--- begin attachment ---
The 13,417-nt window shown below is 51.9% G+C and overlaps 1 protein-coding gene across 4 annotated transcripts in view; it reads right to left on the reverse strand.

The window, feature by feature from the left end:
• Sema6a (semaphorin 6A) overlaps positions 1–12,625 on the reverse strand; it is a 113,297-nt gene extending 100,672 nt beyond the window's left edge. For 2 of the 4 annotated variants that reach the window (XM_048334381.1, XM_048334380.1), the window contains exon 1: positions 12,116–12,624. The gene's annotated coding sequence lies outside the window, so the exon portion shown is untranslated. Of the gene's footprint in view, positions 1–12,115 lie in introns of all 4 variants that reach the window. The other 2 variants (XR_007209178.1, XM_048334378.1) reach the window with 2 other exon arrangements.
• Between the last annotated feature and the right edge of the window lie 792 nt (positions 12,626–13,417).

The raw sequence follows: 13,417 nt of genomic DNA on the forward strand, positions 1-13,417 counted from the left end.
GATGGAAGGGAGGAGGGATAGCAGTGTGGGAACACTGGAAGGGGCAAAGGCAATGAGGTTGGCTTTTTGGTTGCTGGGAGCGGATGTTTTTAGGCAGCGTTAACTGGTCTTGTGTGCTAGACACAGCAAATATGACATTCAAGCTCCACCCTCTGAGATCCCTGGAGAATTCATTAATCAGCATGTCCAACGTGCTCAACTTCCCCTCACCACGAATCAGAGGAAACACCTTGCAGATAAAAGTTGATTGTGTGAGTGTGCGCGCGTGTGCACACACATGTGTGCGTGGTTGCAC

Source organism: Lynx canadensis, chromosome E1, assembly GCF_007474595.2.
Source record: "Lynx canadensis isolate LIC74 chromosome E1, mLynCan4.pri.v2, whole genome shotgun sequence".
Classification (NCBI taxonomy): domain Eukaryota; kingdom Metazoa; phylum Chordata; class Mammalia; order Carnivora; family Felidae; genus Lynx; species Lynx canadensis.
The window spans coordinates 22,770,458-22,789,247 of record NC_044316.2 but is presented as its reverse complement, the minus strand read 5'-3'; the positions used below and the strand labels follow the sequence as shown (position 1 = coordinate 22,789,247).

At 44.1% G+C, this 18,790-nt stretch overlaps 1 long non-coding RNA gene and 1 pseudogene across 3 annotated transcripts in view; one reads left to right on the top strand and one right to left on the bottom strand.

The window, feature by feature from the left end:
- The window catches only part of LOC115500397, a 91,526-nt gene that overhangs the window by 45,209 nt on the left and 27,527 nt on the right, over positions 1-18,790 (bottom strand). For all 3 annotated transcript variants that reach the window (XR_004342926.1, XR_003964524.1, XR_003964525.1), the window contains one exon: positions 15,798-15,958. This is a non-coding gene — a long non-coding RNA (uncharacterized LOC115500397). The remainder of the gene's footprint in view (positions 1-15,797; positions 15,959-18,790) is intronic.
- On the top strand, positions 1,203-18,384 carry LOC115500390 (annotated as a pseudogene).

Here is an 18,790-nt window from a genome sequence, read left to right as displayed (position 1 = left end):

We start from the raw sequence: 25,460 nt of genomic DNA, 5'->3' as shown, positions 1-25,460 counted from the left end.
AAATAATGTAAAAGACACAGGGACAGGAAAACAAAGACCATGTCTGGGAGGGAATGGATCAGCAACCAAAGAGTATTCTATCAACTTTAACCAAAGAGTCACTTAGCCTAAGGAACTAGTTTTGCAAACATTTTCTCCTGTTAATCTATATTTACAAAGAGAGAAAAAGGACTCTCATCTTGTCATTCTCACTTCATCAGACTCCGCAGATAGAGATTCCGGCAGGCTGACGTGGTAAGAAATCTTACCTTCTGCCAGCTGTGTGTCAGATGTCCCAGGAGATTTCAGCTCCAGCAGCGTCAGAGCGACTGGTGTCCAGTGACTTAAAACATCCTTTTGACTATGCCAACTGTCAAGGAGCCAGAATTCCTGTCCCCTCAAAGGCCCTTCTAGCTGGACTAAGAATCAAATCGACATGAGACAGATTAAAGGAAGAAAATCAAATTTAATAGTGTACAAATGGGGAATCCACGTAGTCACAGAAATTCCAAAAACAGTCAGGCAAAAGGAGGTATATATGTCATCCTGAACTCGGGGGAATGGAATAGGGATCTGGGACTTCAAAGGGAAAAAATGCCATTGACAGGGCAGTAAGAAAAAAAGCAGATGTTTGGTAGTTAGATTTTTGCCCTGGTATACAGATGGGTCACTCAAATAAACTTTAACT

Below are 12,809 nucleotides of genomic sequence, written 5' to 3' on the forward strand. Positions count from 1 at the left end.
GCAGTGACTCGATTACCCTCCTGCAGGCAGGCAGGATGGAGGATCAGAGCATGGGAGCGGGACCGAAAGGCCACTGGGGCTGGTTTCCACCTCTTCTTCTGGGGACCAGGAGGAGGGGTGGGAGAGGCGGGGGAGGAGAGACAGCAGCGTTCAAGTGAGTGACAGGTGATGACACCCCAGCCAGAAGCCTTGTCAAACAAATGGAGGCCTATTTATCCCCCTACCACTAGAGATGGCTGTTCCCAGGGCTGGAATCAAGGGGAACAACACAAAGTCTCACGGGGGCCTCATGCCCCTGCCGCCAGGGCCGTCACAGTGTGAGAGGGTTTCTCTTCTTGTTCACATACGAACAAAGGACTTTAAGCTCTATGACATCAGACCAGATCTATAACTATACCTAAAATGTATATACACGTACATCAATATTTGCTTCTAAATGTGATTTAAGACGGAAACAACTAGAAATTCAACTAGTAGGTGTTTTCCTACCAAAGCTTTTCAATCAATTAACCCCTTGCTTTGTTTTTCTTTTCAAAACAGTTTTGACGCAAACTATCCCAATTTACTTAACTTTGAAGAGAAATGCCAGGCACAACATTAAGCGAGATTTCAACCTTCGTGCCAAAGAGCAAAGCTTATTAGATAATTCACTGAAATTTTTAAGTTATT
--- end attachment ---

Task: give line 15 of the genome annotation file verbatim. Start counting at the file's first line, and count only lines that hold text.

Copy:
Here is an 18,790-nt window from a genome sequence, read left to right as displayed (position 1 = left end):